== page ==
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But, will the king
Now, God incense him,
But, my lord,
Suf. He is return'd, in his opinions; which
1 In it be memoriz'd.] To memorize is to make memorable. The word has been already used in Macbeth, Act I, sc. ii.
Steevens. * This exclamation is frequently used by the King when much incensed, and seems to be noticed here to prove that those of the court knew well, it indicated his mind highly inflamed with anger.
Almost in Christendom:] Thus the old copy. The meaning is this: Cranmer, says Suffolk, is returned in his opinions, i. e. with the same sentiments, which he entertained before he went abroad, which (sentiments) have satisfied the king, together with all the famous colleges referred to on the occasion.-Or, perhaps the passage (as Mr. Tyrwhitt observes) may mean-He is return'd in ef. fect, having sent his opinions, i. é. the opinions of divines, &c. col. lected by him. Mr. Rowe altered these lines as follows, and all succeeding editors have silently adopted his unnecessary change:
He is return’d with his opinions, which
Shall be call'd, queen; but princess dowager,
This same Cranmer's
He has; and we shall see him For it, an archbishop. Nor.
So I hear. Suf.
'Tis so. The cardinal
Enter Wolsey and CROMWELL. Nor.
Observe, observe, he's moody. Wol. The packet, Cromwell, gave it you the king? Crom. To his own hand, in his bedchamber.3 Wol. Look'd he o'the inside of the paper? Crom.
Is he ready
I think, by this he is.
Nor. He's discontented.
May be, he hears the king
Sharp enough, Lord, for thy justice!
3 To his own hand, in his bedchamber.] Surely, both the syllable wanting in this line, and the respect due from the speaker to Wolsey, should authorize us to read:
To his own hand, sir, in his bedchamber. And again, in Cromwell's next speech:
Was in his countenance : you, sir, he bade -, or with Sir Thomas Hanmer: and you he bade Steevens.
Wol. The late queen's gentlewoman; a knight's daugh
ter, To be her mistress' mistress! the queen's queen! This candle burns not clear: 'tis I must snuff it; Then, out it goes. What though I know her virtuous, And well-deserving? yet I know her for A spleeny Lutheran; and not wholesome to Our cause, that she should lie i’ the bosom of Our hard-rul'd king. Again, there is sprung up An heretick, an arch one, Cranmer; one Hath crawl'd into the favour of the king, And is his oracle. Nor.
He is vex'd at something. Sur. I would 'twere something that would fret the
string, The master-cord of his heart!
Enter the King, reading a Schedule ;4 and LOVELL. Suf.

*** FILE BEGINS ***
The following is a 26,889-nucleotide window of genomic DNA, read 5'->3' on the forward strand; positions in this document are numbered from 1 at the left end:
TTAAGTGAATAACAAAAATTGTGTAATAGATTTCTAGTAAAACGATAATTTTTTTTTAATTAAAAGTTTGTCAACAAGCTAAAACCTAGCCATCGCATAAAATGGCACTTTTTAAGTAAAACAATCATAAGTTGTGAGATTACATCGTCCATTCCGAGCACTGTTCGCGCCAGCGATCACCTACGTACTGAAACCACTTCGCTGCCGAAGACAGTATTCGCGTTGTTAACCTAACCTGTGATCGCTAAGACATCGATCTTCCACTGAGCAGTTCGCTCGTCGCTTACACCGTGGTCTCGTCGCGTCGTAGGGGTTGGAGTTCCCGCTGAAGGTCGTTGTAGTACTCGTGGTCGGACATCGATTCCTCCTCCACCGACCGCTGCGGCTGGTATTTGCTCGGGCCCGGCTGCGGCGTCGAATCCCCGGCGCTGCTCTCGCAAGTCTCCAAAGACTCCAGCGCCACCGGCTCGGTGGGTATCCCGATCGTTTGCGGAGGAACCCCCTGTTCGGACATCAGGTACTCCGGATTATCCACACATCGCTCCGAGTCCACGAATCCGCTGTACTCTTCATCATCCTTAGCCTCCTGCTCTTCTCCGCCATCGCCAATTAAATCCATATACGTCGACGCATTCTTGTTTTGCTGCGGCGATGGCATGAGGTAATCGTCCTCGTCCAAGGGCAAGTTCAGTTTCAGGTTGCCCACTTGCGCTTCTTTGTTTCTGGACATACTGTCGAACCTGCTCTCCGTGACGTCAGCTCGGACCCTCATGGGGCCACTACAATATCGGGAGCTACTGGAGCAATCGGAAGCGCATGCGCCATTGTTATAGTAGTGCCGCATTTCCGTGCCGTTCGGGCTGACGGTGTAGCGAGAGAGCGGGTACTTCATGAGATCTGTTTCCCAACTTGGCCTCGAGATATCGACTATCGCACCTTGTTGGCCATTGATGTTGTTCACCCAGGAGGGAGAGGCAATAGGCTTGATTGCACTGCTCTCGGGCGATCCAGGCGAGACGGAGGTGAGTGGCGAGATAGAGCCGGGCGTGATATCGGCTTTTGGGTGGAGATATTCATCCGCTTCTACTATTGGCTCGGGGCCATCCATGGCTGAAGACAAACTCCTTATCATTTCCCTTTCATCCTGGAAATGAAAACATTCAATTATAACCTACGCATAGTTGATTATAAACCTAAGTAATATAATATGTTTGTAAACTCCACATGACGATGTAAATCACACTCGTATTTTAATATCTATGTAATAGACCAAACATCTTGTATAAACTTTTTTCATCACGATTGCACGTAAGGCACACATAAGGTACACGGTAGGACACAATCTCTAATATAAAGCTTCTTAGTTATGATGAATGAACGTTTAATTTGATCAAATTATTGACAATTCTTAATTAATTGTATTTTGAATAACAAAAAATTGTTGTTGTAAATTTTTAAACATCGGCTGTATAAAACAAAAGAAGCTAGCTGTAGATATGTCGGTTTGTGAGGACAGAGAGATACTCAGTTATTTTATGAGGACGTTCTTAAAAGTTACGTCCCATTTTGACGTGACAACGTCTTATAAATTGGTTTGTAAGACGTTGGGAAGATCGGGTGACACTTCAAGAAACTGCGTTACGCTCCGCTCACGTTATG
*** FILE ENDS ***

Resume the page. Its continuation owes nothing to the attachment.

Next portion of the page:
The king, the king. K. Hen. What piles of wealth hath he accumulated
4 Enter the King, reading a Schedule;) That the Cardinal gave the King an inventory of his own private wealth, by mistake, and thereby ruined himself, is a known variation from the truth of history. Shakspeare, however, bas not injudiciously repre. sented the fall of that great man, as owing to an incident which he had once improved to the destruction of another. See Holinshed, Vol. II, p. 796 and 797:
“ Thomas Ruthall, bishop of Durham, was, after the death of King Henry VII, one of the priry council to Henry VIII, to whom the king gave in charge to write a book of the whole es. tate of the kingdom, &c. Afterwards, the king commanded cardinal Wolsey to go to this bishop, and to bring the book away with him.---This bishop having written two books, (the one to an. swer the king's command, and the other intreating of his own private affairs,) did bind them both after one sort in vellum, &c. Now, when the cardinal came to demand the book due to the king, the bishop unadvisedly commanded his servant to bring him the book bound in white vellum, lying in his study, in such a place. The servant accordingly brought forth one of the books so bound, being the book intreating of the state of the bishop, &c. The cardinal having the book went from the bisliop, and after, (in his study by himself) understanding the contents thereof, he greatly rejoiced, having now occasion (which he long songht for) offered unto him, to bring the bishop into the king's disgrace.
" Wherefore he went forth with to the king, delivered the book into his hands, and briefly informed him of the contents thereof; putting further into the king's head, that if at any time he were
To his own portion! and what expence by the hour
the cardinal ? Nor.
My lord, we have
It may well be;
It's heaven's will;
If we did think
destitute of a mass of money, he should not need to seek further therefore than to the coffers of the bishop. Of all which when the bishop had intelligence, &c. he was stricken with such grief of
that he shortly, through extreme sorrow, ended his life at London, in the year of Christ 1523. After which, the cardi. nal, who had long before gaped after his bishoprick, in singular hope to attain thereunto, had now his wish in effect,” &c.
Steevens. then, stops again,] Sallust, describing the disturbed state of Catiline's mind, takes notice of the same circumstance:
citus modo, modo tardus incessus Steevens. 6 Strikes his breast hard; and anon, he casts -7 Here I think we should be at liberty to complete a defective verse, by reading, with Sir Thomas Hanmer:
and then, anon, he casts — Steevens.
Dwell in his musings; but, I am afraid,
Lov. who goes to Wol.
Heaven forgive me!
lord, You are full of heavenly stuff, and bear the inventory Of your best graces in your mind; the which
You were now running o'er; you have scarce time labor To steal from spiritual"leisure a brief span,
To keep your earthly audit: Sure, in that
You have said well.
'Tis well said again;
What should this mean?
Have I not made you
with his deed did crown His word-) So, in Macbeth:
“To crown my thoughts with acts." Steevens.